Gin is my favorite distilled product drink. I love good gin. I really love good gin. Better than an aperitif or a good white wine. Oh ridiculous, you say? Not in my opinion. Many people don’t like gin because they haven’t tasted good gin…really, really good gin.
It’s about the recipe. It’s always about the recipe and a pristine distillation process. Some of the more excellent gins are triple distilled, but there are other premiums that are not triple-distilled, yet smooth and silky.
The word “gin” comes from the French name for the juniper berry, ‘genièvre,’ and so it is only reasonable to think of great gin tasting of that ingredient, a dominate flavor until recently.
Today, as consumer interest in gin is soaring, gin makers are getting creative in intriguing ways, or as the Hendrick’s Gin site says, they are proud of their “oddly made” gin. The advent of “artisanal” gins has arrived.
To make premium gin, neutral grain spirits are steeped in some manner of vapor infusion, usually consisting of a wire basket containing aromatic botanicals – spirits and botanicals never coming in contact with each other. Some examples of those botanicals might be combinations of lemon, lime, orange peel or zest, orris root, cassia, liquorice, lavendar, sage, coriander, cardamon, almond and of course, juniper. Here’s where the “artisanal” touch comes in. Just as a winemaker chooses just the right time and method of pruning the vines, picking the grapes and hand-sorting them, method is everything. The Gin chef has the recipe.
Here are a few examples of the differences you might taste in three quality gins. All rely on juniper, but have differing impressions on the palate:
Bombay Sapphire London Dry Gin (England) 94 proof: My personal favorite for years, but I’ve had
it on my shelf for so long that I wasn’t paying attention to newer products. That’s changing now, and everything I try is weighed against Bombay Sapphire, which prominently and proudly shows it’s juniper swag. I love the beautiful fragrance of Sapphire – almost as nice as the long, satiny finish. Visit the website here.
Hendricks Gin (Scotland) 88 proof: In this season (2012-21013) of Saturday
Night Live Daniel Craig (the current James Bond) was hosting. I love Daniel Craig. There was a hilarious segment of Craig with Fred Armisen playing the role of his female girlfriend. The host couple offered up drinks and she (Armisen) wants only Hendricks Gin, which the couple doesn’t have. It caught my attention and I now have a bottle on hand. Hendricks’ “oddly made” gin features “Bulgarian rose petals” and cucumber, meaning that rose petals and cucumber are among their major botanical components. Quickly coming to be known as the “Cucumber Gin,” serving with a slice of cucumber or a cucumber stick stirrer is recommended. Just so you know, “cucumber” does not overwhelm in the glass. This is a lovely, subtle gin. If you appreciate Hendricks Gin, you are considered among the “curious individuals” who share the passion. Visit their Curiositorium here.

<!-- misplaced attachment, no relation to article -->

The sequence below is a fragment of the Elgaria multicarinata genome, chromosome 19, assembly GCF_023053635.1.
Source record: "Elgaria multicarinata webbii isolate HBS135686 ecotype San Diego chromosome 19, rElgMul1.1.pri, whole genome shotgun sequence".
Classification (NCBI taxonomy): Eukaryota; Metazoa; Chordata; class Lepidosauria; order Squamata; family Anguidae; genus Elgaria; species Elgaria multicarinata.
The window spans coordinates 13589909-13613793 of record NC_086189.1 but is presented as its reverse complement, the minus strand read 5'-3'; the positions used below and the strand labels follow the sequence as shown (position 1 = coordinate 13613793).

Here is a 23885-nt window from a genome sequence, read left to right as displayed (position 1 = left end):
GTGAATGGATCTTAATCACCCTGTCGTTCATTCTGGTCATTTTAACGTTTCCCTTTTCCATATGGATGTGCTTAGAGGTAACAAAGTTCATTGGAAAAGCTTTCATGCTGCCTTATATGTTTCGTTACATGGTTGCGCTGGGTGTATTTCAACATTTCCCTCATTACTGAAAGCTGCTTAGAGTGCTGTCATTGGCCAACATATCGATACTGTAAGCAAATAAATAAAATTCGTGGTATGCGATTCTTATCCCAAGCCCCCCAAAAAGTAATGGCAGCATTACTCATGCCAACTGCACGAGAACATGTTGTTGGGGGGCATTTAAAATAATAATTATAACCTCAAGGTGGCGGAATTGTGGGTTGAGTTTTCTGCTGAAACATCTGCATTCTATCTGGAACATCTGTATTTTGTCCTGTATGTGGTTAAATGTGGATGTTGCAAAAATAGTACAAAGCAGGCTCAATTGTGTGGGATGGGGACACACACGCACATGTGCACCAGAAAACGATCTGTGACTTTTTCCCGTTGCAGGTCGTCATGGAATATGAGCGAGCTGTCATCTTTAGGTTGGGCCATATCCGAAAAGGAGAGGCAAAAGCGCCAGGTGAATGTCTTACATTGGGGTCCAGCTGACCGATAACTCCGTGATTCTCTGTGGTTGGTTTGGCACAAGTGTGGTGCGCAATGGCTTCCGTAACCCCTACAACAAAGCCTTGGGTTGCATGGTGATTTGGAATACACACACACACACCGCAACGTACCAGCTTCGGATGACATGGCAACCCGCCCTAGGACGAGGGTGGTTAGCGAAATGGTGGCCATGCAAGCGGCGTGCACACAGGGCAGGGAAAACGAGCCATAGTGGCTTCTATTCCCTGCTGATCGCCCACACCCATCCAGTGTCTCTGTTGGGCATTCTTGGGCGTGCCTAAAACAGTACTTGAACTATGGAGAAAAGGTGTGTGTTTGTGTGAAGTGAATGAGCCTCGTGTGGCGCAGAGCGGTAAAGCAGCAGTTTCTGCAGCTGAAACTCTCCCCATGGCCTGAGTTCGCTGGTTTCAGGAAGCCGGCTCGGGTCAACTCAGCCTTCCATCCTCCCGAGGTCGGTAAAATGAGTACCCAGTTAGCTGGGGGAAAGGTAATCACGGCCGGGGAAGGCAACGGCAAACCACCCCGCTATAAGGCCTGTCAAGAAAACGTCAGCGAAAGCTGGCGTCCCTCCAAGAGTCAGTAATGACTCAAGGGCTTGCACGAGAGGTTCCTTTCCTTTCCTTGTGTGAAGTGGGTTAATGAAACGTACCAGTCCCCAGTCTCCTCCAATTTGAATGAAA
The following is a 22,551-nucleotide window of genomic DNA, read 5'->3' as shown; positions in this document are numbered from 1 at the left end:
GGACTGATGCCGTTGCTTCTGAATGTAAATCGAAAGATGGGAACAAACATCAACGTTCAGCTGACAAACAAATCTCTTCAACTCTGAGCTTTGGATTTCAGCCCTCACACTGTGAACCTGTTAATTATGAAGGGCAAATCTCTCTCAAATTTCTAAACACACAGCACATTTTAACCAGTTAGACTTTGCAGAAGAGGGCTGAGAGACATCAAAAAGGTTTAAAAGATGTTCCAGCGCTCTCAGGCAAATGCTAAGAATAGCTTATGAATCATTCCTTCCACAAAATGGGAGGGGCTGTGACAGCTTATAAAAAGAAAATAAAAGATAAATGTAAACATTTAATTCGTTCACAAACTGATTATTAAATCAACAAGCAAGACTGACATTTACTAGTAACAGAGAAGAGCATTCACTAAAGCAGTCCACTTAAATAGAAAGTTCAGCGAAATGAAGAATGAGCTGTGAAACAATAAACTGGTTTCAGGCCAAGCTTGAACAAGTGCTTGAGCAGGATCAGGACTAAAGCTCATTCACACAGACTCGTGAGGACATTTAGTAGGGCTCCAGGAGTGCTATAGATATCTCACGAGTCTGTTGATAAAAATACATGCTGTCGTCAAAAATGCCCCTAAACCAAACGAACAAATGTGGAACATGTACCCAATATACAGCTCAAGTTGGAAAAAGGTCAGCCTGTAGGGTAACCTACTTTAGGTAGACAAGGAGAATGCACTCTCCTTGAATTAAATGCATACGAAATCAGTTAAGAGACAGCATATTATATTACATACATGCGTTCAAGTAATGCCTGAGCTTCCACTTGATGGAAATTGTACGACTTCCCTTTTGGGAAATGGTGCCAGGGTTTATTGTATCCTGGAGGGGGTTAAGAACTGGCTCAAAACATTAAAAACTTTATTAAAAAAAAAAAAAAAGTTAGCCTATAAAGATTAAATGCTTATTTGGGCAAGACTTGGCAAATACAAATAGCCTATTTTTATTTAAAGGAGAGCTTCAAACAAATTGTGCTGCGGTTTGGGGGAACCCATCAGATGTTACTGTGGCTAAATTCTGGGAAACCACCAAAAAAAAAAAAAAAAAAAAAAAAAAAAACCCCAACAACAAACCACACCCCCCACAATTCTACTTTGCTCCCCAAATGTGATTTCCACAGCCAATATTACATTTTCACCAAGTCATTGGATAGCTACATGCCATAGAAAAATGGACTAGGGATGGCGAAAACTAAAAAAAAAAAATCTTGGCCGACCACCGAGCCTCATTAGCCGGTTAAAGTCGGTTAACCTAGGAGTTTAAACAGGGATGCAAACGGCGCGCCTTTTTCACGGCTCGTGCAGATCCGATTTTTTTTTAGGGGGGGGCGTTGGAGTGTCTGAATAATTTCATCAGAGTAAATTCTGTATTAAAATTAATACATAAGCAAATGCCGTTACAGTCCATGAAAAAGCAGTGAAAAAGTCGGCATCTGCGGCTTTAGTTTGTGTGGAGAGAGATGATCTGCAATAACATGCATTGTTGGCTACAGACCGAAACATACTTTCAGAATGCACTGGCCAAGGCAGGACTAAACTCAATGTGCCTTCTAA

Moody June American Dry Gin (Texas) 84 proof: Moody June Gin is a new product made in Smithville, Texas by Bone Spirits Distillery, just outside of Austin. Hand-crafted and made with
100% corn spirits. Most gin makers only say they use 100% grains or 100% agricultural grains, but Moody June (don’t you love the name?) proudly uses all products grown locally, including corn and juniper berries. Moody June is juniper forward, but in a way different from Bombay Sapphire. This is a clean, crisp, citrusy gin with a pretty herbal nose. Visit Bone Spirits here.
I’m sitting here with a bottle of Moody June, Hendricks and Bombay Sapphire on my desk top. I’ve removed the caps of each one – one at a time, taken a deep sniff, as I would a fine wine in a proper wine glass. It is easy to understand how different good gin can be simply from the nose. Vodka just can’t do that.